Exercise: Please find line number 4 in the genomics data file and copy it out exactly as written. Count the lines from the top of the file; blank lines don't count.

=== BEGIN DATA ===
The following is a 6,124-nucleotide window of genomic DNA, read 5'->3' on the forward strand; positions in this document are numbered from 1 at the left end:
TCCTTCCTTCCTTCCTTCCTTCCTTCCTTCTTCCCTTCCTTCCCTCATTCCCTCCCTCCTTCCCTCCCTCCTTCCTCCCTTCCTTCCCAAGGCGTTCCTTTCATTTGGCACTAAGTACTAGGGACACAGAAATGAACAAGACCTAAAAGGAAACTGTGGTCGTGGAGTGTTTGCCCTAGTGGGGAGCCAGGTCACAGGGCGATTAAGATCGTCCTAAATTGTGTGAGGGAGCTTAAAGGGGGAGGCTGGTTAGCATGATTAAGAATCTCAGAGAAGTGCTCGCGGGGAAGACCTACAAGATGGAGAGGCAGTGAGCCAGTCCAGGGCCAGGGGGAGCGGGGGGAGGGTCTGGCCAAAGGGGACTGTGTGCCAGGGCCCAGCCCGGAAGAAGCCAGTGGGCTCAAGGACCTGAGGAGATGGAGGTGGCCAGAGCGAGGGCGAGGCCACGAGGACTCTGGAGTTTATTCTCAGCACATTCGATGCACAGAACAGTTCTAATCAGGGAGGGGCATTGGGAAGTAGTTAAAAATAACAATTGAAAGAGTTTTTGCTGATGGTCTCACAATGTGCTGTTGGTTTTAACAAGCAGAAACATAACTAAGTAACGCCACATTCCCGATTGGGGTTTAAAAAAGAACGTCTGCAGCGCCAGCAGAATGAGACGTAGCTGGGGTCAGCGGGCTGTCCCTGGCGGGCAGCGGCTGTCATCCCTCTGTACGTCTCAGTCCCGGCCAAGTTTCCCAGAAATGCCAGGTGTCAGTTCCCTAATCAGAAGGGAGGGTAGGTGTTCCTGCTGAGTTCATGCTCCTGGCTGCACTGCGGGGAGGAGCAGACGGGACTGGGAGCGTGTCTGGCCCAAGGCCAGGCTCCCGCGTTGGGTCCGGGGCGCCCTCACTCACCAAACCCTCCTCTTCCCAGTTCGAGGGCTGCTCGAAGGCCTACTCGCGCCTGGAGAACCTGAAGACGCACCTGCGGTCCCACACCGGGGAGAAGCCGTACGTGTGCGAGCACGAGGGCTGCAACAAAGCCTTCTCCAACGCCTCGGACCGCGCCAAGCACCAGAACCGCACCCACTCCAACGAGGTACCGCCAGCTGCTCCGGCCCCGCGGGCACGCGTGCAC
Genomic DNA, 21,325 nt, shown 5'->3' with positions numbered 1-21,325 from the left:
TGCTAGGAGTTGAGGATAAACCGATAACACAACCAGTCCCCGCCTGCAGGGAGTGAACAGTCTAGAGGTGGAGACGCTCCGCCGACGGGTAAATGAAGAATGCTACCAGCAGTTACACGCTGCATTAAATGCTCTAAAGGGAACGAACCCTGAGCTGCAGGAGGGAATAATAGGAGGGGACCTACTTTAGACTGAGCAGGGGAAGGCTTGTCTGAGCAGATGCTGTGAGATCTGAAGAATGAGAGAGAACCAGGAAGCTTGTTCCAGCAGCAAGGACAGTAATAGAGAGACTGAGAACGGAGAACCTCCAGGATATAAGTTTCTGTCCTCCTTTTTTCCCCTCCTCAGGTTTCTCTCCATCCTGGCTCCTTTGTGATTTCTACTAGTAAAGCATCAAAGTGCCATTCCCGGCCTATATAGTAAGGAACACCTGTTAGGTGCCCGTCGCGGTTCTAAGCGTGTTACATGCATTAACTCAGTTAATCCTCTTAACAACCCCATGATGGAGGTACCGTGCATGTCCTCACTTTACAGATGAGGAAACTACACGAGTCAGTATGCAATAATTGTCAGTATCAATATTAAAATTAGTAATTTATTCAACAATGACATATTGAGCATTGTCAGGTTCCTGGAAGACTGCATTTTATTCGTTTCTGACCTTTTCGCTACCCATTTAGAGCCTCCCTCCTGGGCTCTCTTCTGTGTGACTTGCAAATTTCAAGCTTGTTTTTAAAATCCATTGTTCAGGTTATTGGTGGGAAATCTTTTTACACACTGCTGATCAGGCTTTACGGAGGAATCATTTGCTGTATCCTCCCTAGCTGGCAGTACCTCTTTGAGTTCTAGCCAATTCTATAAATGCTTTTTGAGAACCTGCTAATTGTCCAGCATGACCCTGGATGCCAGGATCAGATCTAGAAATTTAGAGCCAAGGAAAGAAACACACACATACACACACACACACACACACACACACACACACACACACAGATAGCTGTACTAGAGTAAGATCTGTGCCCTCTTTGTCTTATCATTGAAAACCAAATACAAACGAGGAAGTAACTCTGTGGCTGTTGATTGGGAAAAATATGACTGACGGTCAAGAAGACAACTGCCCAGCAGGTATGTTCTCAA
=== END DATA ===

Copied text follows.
TGCTAGGAGTTGAGGATAAACCGATAACACAACCAGTCCCCGCCTGCAGGGAGTGAACAGTCTAGAGGTGGAGACGCTCCGCCGACGGGTAAATGAAGAATGCTACCAGCAGTTACACGCTGCATTAAATGCTCTAAAGGGAACGAACCCTGAGCTGCAGGAGGGAATAATAGGAGGGGACCTACTTTAGACTGAGCAGGGGAAGGCTTGTCTGAGCAGATGCTGTGAGATCTGAAGAATGAGAGAGAACCAGGAAGCTTGTTCCAGCAGCAAGGACAGTAATAGAGAGACTGAGAACGGAGAACCTCCAGGATATAAGTTTCTGTCCTCCTTTTTTCCCCTCCTCAGGTTTCTCTCCATCCTGGCTCCTTTGTGATTTCTACTAGTAAAGCATCAAAGTGCCATTCCCGGCCTATATAGTAAGGAACACCTGTTAGGTGCCCGTCGCGGTTCTAAGCGTGTTACATGCATTAACTCAGTTAATCCTCTTAACAACCCCATGATGGAGGTACCGTGCATGTCCTCACTTTACAGATGAGGAAACTACACGAGTCAGTATGCAATAATTGTCAGTATCAATATTAAAATTAGTAATTTATTCAACAATGACATATTGAGCATTGTCAGGTTCCTGGAAGACTGCATTTTATTCGTTTCTGACCTTTTCGCTACCCATTTAGAGCCTCCCTCCTGGGCTCTCTTCTGTGTGACTTGCAAATTTCAAGCTTGTTTTTAAAATCCATTGTTCAGGTTATTGGTGGGAAATCTTTTTACACACTGCTGATCAGGCTTTACGGAGGAATCATTTGCTGTATCCTCCCTAGCTGGCAGTACCTCTTTGAGTTCTAGCCAATTCTATAAATGCTTTTTGAGAACCTGCTAATTGTCCAGCATGACCCTGGATGCCAGGATCAGATCTAGAAATTTAGAGCCAAGGAAAGAAACACACACATACACACACACACACACACACACACACACACACACACACAGATAGCTGTACTAGAGTAAGATCTGTGCCCTCTTTGTCTTATCATTGAAAACCAAATACAAACGAGGAAGTAACTCTGTGGCTGTTGATTGGGAAAAATATGACTGACGGTCAAGAAGACAACTGCCCAGCAGGTATGTTCTCAA